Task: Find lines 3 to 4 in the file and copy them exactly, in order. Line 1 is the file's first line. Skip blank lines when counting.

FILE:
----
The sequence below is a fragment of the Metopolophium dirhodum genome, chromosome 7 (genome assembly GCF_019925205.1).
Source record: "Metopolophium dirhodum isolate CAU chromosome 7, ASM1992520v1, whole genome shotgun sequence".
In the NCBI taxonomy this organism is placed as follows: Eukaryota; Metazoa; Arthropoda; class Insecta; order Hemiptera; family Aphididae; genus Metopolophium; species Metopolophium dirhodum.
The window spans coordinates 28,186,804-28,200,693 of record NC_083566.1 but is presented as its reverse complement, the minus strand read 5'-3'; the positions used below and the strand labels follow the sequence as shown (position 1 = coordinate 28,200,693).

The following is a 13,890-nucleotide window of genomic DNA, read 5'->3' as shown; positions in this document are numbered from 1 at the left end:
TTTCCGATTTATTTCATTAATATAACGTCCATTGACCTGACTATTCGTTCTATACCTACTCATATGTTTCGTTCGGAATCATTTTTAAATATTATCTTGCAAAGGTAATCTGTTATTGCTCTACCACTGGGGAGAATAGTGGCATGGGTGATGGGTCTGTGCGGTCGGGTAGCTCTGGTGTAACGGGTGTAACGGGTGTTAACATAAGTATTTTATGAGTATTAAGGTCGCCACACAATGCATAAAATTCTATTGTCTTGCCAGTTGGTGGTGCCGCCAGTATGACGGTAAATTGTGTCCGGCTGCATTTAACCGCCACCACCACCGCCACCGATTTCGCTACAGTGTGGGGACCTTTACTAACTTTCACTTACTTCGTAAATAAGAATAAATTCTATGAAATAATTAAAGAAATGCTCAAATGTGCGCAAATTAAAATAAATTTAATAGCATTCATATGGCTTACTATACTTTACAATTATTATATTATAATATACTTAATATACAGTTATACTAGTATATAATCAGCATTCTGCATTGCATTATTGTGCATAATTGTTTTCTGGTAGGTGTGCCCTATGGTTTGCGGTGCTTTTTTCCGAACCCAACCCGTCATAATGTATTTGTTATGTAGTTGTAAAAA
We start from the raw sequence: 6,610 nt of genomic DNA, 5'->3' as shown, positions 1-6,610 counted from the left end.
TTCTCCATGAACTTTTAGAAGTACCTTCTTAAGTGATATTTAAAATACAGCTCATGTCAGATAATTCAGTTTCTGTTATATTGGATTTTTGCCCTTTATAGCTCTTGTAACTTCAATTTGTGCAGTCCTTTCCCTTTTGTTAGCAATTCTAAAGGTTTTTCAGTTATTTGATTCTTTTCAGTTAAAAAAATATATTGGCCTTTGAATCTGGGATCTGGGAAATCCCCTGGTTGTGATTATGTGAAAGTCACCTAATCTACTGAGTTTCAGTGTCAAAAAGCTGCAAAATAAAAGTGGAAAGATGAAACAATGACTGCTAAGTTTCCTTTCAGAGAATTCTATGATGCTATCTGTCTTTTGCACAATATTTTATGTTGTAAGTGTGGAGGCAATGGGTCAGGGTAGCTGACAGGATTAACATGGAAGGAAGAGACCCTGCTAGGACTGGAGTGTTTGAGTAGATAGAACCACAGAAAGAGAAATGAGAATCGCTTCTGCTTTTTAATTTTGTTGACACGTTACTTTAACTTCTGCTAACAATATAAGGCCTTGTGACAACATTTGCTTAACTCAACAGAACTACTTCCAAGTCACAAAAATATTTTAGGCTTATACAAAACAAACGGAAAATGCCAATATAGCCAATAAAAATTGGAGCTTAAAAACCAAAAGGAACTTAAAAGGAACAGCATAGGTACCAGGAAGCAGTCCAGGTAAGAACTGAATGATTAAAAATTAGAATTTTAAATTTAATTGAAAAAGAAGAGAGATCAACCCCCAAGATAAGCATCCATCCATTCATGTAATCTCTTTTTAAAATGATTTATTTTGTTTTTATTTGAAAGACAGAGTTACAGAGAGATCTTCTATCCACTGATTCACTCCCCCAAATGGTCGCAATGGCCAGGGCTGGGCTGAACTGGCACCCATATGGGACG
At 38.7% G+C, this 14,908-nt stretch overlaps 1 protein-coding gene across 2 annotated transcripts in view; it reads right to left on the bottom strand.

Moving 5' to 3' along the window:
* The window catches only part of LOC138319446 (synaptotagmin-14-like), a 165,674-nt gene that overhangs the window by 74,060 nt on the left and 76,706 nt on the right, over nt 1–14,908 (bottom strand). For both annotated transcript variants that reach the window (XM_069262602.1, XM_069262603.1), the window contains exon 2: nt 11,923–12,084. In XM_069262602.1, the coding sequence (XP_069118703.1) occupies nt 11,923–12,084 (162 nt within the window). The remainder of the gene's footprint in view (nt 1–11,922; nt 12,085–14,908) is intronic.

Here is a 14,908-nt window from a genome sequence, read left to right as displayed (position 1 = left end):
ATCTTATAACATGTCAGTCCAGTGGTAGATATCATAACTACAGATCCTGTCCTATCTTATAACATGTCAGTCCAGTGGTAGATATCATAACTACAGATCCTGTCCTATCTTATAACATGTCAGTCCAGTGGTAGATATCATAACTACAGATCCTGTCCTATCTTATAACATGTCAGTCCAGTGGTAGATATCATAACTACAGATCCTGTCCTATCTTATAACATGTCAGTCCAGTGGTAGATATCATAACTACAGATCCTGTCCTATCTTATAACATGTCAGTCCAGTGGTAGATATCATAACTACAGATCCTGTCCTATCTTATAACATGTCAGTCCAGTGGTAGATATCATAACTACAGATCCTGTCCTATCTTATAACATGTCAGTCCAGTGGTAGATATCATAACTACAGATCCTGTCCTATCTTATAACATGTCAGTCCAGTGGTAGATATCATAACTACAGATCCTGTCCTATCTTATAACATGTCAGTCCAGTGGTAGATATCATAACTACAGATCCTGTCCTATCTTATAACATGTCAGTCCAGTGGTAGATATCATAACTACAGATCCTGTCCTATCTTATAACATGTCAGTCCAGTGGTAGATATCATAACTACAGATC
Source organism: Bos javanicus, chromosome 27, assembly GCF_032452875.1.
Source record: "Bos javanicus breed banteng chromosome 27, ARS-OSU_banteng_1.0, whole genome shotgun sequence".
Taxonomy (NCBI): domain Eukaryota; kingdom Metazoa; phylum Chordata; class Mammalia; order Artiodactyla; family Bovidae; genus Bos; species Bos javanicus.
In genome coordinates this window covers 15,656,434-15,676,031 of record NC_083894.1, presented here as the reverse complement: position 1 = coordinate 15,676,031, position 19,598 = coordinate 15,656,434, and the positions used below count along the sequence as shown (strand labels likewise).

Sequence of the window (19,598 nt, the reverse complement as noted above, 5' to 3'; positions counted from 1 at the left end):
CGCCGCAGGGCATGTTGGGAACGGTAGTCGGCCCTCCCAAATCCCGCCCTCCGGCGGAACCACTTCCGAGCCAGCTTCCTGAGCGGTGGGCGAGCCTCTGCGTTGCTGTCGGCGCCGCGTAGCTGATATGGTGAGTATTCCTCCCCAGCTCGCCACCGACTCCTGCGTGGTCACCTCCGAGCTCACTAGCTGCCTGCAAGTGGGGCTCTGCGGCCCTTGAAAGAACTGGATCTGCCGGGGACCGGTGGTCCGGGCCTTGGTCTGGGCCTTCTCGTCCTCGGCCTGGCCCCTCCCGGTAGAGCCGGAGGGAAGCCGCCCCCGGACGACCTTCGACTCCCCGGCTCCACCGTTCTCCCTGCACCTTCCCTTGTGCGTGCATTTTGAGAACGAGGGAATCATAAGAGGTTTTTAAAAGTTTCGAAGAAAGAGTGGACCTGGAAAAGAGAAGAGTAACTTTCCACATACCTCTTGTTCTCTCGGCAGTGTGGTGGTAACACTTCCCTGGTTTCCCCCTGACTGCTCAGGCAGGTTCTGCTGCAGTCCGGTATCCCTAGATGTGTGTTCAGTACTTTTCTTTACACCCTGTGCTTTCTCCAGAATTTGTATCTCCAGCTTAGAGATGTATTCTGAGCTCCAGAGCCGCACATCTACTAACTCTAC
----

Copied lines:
In the NCBI taxonomy this organism is placed as follows: Eukaryota; Metazoa; Arthropoda; class Insecta; order Hemiptera; family Aphididae; genus Metopolophium; species Metopolophium dirhodum.
The window spans coordinates 28,186,804-28,200,693 of record NC_083566.1 but is presented as its reverse complement, the minus strand read 5'-3'; the positions used below and the strand labels follow the sequence as shown (position 1 = coordinate 28,200,693).